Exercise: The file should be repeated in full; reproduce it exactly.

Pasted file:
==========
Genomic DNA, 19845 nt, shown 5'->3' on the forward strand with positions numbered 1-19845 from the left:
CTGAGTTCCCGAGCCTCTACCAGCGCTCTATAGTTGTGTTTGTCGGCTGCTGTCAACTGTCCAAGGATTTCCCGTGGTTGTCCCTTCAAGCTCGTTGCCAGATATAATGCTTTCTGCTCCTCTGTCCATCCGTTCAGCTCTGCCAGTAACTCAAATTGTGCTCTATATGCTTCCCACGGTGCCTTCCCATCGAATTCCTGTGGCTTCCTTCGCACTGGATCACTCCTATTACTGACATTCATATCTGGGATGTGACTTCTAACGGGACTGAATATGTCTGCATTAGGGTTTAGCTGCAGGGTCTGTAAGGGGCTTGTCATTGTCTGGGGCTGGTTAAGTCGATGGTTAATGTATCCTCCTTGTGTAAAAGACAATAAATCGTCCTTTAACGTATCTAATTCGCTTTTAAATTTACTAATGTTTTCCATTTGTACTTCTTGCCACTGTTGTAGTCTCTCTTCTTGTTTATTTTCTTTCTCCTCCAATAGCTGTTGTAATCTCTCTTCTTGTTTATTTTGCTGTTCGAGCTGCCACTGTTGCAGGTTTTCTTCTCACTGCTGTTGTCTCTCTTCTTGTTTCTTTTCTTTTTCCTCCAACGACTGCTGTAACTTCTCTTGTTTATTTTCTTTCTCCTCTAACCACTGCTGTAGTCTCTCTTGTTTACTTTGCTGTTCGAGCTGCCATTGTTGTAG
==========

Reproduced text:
Genomic DNA, 19845 nt, shown 5'->3' on the forward strand with positions numbered 1-19845 from the left:
CTGAGTTCCCGAGCCTCTACCAGCGCTCTATAGTTGTGTTTGTCGGCTGCTGTCAACTGTCCAAGGATTTCCCGTGGTTGTCCCTTCAAGCTCGTTGCCAGATATAATGCTTTCTGCTCCTCTGTCCATCCGTTCAGCTCTGCCAGTAACTCAAATTGTGCTCTATATGCTTCCCACGGTGCCTTCCCATCGAATTCCTGTGGCTTCCTTCGCACTGGATCACTCCTATTACTGACATTCATATCTGGGATGTGACTTCTAACGGGACTGAATATGTCTGCATTAGGGTTTAGCTGCAGGGTCTGTAAGGGGCTTGTCATTGTCTGGGGCTGGTTAAGTCGATGGTTAATGTATCCTCCTTGTGTAAAAGACAATAAATCGTCCTTTAACGTATCTAATTCGCTTTTAAATTTACTAATGTTTTCCATTTGTACTTCTTGCCACTGTTGTAGTCTCTCTTCTTGTTTATTTTCTTTCTCCTCCAATAGCTGTTGTAATCTCTCTTCTTGTTTATTTTGCTGTTCGAGCTGCCACTGTTGCAGGTTTTCTTCTCACTGCTGTTGTCTCTCTTCTTGTTTCTTTTCTTTTTCCTCCAACGACTGCTGTAACTTCTCTTGTTTATTTTCTTTCTCCTCTAACCACTGCTGTAGTCTCTCTTGTTTACTTTGCTGTTCGAGCTGCCATTGTTGTAG